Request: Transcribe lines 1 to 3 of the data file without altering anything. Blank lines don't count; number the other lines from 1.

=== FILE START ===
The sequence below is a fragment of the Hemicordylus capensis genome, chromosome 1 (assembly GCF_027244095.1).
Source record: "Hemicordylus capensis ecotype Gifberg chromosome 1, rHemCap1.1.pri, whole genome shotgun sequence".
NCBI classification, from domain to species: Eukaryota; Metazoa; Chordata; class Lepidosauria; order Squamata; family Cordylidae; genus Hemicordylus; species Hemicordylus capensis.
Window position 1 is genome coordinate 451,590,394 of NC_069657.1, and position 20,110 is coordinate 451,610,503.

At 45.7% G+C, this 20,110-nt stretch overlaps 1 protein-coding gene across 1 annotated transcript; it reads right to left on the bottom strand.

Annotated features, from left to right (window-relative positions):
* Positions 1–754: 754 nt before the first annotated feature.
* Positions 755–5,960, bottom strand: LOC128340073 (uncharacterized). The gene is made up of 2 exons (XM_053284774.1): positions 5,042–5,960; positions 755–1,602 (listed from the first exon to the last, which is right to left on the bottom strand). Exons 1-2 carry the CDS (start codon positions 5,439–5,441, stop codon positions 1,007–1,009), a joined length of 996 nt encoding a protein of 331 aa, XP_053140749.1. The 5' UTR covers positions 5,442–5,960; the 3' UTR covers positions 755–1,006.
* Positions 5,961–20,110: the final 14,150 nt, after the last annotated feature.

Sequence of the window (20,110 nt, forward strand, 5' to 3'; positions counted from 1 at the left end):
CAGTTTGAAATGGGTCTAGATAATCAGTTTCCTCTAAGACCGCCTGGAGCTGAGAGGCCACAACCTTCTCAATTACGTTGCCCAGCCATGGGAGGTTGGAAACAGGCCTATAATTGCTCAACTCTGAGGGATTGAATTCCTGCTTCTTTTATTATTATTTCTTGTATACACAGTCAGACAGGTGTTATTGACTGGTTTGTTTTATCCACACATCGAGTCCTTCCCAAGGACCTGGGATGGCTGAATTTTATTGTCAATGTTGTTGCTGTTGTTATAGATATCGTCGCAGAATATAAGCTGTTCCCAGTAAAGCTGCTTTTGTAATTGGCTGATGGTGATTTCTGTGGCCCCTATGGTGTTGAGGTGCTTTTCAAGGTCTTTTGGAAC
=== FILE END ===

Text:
The sequence below is a fragment of the Hemicordylus capensis genome, chromosome 1 (assembly GCF_027244095.1).
Source record: "Hemicordylus capensis ecotype Gifberg chromosome 1, rHemCap1.1.pri, whole genome shotgun sequence".
NCBI classification, from domain to species: Eukaryota; Metazoa; Chordata; class Lepidosauria; order Squamata; family Cordylidae; genus Hemicordylus; species Hemicordylus capensis.